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Keywords:inflation expectations 

Working Paper
Inflation Levels and (In)Attention

Inflation expectations are key determinants of economic activity and are central to the current policy debate about whether inflation expectations will remain anchored in the face of recent pandemic-related increases in inflation. This paper explores evidence of inattention by constructing two different measures of consumers’ inattention and documents greater inattention when inflation is low. This suggests that there is indeed a risk of an acceleration in the increases in inflation expectations if actual inflation remains high.
Working Papers , Paper 22-4

Working Paper
Constrained Discretion and Central Bank Transparency

We develop and estimate a general equilibrium model to quantitatively assess the effects and welfare implications of central bank transparency. Monetary policy can deviate from active inflation stabilization and agents conduct Bayesian learning about the nature of these deviations. Under constrained discretion, only short deviations occur, agents? uncertainty about the macroeconomy remains contained, and welfare is high. However, if a deviation persists, uncertainty accelerates and welfare declines. Announcing the future policy course raises uncertainty in the short run by revealing that ...
Working Paper Series , Paper WP-2016-15

Report
What to expect from the lower bound on interest rates: evidence from derivatives prices

This paper analyzes the effects of the lower bound for interest rates on the distributions of inflation and interest rates. We study a stylized New Keynesian model where the policy instrument is subject to a lower bound to motivate the empirical analysis. Two equilibria emerge: In the “target equilibrium,” policy is unconstrained most or all of the time, whereas in the “liquidity trap equilibrium,” policy is mostly or always constrained. We use options data on future interest rates and inflation to study whether the decrease in the natural real rate of interest leads to forecast ...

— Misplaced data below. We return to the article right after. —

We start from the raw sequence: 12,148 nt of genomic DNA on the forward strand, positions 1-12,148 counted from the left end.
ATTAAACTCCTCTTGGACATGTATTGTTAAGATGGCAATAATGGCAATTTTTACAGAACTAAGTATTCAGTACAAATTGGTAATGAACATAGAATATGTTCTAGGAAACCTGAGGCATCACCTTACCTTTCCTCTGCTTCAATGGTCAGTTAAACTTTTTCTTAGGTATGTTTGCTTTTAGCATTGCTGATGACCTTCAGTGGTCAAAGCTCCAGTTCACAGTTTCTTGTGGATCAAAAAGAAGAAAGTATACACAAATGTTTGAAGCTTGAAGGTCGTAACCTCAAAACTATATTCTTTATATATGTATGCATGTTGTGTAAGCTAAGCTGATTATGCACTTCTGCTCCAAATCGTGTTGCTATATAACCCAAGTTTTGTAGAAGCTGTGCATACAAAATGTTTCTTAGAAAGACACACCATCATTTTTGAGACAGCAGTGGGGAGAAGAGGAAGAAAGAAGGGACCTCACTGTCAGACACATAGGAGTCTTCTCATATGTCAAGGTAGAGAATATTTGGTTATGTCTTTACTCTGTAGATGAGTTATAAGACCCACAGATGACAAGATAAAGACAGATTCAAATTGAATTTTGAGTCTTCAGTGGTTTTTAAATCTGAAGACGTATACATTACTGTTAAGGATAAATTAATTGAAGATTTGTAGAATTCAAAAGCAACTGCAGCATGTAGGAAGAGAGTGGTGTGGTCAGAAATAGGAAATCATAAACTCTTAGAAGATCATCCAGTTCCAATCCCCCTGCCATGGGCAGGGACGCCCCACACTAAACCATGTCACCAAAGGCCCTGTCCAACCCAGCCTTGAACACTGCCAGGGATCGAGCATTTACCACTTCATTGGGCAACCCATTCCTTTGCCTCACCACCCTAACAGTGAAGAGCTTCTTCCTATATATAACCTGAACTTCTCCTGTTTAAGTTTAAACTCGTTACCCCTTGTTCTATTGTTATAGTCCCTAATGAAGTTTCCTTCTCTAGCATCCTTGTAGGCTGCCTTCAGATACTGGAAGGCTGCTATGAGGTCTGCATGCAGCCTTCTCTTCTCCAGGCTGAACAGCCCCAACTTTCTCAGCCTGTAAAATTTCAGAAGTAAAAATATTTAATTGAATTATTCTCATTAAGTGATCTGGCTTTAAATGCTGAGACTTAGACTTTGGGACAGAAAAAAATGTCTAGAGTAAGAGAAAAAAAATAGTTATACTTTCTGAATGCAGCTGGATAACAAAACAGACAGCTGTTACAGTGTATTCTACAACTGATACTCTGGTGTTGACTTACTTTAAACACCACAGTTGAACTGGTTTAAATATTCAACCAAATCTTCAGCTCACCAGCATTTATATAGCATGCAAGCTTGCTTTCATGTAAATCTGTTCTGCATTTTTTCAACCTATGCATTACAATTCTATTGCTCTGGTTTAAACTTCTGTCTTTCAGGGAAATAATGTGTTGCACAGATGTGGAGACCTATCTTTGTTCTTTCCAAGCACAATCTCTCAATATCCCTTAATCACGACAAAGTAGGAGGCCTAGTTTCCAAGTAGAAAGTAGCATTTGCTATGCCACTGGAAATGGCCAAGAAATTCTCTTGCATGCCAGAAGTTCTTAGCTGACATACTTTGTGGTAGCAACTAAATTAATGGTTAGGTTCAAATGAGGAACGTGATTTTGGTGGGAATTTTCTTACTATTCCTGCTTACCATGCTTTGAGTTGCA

Staff Reports , Paper 865

Working Paper
Inflation Expectations and the News

This paper provides new evidence on the importance of inflation expectations for variation in nominal interest rates, based on both market-based and survey-based measures of inflation expectations. Using the information in TIPS breakeven rates and inflation swap rates, I document that movements in inflation compensation are important for explaining variation in long-term nominal interest rates, both unconditionally as well as conditionally on macroeconomic data surprises. Daily changes in inflation compensation and changes in long-term nominal rates generally display a close statistical ...
Working Paper Series , Paper 2014-9

Report
The effect of question wording on reported expectations and perceptions of inflation

Public expectations and perceptions of inflation may affect economic decisions, and have subsequent effects on actual inflation. The Michigan Survey of Consumers uses questions about "prices in general" to measure expected and perceived inflation. Median responses track official measure of inflation, showing some tendency toward overestimation and considerable disagreement between respondents. Possibly, responses reflect how much respondents thought of salient personal experiences with specific prices when being asked about "prices in general." Here, we randomly assigned respondents to ...